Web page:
Reaching the goals of the Water Action Decade with modern data management

Insights into managing water data.

Water samples can be entered into data systems in the field.

We are three years into the United Nations Water Action Decade 2018-2028 and the water industry has already come a long way in transforming how we manage water, but the journey is far from over. Governments and water organisations recognise that they need a firm understanding of every part of the water ecosystem and water management lifecycle to affect real change. To do this, they are investing in all aspects of data, from collection to management, data quality to analytics, and transparency to accessibility. Data is being shared both internally and externally, with the public, and with global scientists.

Technological advancements have created an explosion in data; however, government agencies and water organisations are in various stages of maturity in collecting and analysing information from a variety of applications including:

  • Source water: Using data from hydrological systems, organisations can properly account for and appropriately allocate water resources while minimising the impact on the environment.
  • Drinking water: By bringing together data from all treatment facilities, lab testing results and compliance regulations, organisations can ensure safe drinking water for everyone.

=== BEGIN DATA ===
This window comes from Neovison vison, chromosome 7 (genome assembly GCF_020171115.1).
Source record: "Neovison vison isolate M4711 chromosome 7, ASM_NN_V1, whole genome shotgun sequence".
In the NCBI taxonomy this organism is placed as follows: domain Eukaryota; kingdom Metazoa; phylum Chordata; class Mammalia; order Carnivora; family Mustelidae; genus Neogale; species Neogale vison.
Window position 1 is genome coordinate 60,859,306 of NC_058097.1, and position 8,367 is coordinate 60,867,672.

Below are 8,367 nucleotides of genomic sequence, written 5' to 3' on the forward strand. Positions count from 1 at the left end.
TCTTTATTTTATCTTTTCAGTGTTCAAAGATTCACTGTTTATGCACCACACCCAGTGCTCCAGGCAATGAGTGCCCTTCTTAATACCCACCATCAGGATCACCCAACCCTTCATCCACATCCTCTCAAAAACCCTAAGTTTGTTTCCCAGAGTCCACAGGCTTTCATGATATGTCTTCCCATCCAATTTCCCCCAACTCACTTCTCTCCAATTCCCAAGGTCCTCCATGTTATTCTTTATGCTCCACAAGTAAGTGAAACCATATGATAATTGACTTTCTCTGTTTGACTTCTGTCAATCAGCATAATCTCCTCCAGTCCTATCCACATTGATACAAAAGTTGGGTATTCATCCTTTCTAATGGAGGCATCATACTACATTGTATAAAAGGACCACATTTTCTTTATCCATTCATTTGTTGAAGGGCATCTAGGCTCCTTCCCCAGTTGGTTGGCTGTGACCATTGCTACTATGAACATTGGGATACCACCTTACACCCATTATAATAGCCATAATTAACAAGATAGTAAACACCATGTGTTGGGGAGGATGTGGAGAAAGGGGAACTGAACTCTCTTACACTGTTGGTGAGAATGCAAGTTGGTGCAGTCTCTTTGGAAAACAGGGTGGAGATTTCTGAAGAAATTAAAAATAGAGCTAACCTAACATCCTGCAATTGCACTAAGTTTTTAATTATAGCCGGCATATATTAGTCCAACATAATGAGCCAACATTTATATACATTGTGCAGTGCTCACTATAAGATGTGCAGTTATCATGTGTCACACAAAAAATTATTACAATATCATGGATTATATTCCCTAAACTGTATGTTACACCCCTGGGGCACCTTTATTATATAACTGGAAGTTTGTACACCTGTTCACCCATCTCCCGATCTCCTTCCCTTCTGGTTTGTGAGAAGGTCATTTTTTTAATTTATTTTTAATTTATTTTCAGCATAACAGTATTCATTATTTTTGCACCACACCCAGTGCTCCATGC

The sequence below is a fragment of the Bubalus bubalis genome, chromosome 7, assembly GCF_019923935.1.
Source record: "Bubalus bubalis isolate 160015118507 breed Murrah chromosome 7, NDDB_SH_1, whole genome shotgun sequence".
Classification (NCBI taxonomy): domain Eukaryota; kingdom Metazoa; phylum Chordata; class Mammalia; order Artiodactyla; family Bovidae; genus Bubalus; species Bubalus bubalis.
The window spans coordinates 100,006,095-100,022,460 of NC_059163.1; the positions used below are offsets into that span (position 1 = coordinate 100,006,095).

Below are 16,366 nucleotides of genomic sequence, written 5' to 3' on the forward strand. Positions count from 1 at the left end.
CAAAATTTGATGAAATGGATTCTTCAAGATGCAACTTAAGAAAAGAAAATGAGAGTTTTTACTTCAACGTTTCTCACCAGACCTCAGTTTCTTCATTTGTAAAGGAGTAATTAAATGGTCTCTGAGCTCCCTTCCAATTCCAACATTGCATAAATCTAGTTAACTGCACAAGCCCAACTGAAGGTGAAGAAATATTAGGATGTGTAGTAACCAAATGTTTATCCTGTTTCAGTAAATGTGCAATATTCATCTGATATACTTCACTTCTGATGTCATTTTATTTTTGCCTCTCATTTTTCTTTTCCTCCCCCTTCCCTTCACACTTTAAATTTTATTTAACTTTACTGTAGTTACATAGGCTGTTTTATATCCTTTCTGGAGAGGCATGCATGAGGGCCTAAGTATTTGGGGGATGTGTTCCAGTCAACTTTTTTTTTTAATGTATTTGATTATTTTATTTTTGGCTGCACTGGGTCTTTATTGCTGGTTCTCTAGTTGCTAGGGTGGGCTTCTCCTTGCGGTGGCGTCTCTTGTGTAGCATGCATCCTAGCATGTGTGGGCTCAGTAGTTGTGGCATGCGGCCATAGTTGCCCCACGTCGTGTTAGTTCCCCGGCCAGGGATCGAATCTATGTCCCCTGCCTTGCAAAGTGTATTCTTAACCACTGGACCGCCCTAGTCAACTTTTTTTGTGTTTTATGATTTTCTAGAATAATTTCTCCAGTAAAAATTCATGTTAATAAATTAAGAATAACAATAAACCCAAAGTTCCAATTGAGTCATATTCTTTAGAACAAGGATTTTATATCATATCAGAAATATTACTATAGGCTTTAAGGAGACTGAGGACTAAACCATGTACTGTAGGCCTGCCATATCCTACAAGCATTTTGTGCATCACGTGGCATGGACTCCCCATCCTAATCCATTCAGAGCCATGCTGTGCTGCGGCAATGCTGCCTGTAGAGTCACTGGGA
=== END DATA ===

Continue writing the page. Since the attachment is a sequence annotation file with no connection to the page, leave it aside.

• Stormwater: Using data collected from reservoir levels, stream-flows and rainfall, environmental organisations can take preventative action against flood dangers.
  • Wastewater: Managing a highly regulated resource such as wastewater effectively requires accurate data, advanced record computation and sophisticated analysis.
  • Fats, oil and grease (FOG): Keeping track of activities and evaluating FOG programme compliance can provide data to help reduce risks and work with the community to remain proactive and mitigate violations.
  • Backflow prevention: A centralised view of all testable backflow assemblies can provide cities with the visibility they need to ensure the continued preservation of water quality and protection of property.
  • Pre-treatment: Industrial pre-treatment compliance can be better managed with the right data analysis and governance in place.

Erik Larson is digital solution expert at Aquatic Informatics.

The full article is available on the latest edition of Water & Wastewater Asia Mar/Apr 2022 issue. To continue reading, click here.